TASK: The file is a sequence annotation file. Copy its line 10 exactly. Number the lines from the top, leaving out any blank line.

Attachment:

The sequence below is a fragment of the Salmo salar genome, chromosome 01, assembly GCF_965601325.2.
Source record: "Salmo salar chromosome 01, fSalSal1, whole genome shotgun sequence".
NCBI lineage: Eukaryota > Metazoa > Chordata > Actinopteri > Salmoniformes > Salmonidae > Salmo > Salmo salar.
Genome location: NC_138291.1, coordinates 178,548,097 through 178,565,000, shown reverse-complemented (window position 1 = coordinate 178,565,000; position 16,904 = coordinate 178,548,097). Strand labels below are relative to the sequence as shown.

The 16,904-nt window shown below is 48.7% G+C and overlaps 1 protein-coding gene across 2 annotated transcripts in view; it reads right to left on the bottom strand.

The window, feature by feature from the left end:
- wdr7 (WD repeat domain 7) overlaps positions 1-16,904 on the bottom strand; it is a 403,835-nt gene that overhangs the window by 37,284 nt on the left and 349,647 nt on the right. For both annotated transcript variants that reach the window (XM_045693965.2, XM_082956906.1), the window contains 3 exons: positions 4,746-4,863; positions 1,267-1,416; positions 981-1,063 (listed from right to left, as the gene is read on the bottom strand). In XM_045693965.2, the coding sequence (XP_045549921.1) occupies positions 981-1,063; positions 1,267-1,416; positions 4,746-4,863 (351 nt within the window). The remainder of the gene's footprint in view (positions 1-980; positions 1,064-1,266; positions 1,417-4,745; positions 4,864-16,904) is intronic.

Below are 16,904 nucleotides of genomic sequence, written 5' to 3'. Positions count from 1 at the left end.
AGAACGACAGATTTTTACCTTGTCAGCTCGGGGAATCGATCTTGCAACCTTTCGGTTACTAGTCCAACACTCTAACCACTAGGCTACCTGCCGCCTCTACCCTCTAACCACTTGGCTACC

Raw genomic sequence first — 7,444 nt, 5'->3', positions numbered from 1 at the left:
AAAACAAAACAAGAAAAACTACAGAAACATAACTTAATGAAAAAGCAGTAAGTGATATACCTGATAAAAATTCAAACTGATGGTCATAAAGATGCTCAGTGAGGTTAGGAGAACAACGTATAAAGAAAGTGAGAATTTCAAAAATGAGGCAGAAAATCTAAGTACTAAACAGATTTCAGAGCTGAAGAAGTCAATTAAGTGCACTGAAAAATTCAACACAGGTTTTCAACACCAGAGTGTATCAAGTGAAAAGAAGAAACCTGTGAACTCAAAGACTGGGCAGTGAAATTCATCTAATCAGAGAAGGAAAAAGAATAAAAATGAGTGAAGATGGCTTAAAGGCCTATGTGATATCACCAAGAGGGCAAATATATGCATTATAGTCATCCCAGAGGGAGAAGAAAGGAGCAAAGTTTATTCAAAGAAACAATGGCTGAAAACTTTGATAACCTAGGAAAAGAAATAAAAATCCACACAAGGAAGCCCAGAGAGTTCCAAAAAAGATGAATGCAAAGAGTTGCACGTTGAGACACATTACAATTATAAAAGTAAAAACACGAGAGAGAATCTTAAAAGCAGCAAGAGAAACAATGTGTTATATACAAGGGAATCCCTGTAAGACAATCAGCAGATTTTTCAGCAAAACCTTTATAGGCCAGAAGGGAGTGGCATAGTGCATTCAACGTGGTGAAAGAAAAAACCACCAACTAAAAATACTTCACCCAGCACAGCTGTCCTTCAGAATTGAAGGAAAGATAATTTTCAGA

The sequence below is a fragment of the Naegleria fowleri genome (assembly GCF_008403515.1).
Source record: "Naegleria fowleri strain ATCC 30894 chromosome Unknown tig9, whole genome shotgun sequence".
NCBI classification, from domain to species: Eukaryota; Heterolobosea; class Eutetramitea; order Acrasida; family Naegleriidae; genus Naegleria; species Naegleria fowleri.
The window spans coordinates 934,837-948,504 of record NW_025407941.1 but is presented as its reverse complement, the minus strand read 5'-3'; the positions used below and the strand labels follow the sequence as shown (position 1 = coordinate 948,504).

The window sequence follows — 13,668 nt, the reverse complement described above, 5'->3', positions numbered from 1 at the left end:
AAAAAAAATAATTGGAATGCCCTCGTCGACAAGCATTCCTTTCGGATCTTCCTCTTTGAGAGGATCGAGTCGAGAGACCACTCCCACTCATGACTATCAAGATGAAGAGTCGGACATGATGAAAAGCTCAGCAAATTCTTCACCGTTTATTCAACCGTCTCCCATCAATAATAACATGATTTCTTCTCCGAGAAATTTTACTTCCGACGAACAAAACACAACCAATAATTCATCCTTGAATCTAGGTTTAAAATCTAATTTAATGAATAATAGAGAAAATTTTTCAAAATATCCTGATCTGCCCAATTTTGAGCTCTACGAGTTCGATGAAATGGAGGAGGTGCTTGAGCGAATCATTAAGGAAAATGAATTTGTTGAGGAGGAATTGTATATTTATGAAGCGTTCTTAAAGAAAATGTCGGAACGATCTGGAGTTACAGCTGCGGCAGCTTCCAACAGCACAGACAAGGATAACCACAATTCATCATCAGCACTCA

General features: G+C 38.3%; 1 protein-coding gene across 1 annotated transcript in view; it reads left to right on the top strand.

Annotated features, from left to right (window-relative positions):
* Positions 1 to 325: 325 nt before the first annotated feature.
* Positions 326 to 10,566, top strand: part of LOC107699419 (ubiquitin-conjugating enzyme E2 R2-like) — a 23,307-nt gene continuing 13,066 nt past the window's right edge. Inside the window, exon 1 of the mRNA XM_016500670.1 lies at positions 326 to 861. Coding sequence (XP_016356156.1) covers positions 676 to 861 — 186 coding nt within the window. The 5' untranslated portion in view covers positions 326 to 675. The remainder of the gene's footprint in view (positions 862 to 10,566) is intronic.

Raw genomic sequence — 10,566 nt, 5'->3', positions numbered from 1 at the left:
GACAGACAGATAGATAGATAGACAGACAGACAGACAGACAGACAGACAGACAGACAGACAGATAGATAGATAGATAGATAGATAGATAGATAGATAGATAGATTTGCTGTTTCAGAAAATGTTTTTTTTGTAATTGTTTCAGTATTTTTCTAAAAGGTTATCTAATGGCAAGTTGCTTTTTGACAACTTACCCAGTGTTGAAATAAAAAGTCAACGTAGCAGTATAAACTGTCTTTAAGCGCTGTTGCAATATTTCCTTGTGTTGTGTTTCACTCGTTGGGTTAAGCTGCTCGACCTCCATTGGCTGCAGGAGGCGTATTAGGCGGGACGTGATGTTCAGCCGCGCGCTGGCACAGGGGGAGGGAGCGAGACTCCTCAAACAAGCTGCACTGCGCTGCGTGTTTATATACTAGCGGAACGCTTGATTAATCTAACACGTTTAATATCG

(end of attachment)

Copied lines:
Raw genomic sequence first — 7,444 nt, 5'->3', positions numbered from 1 at the left: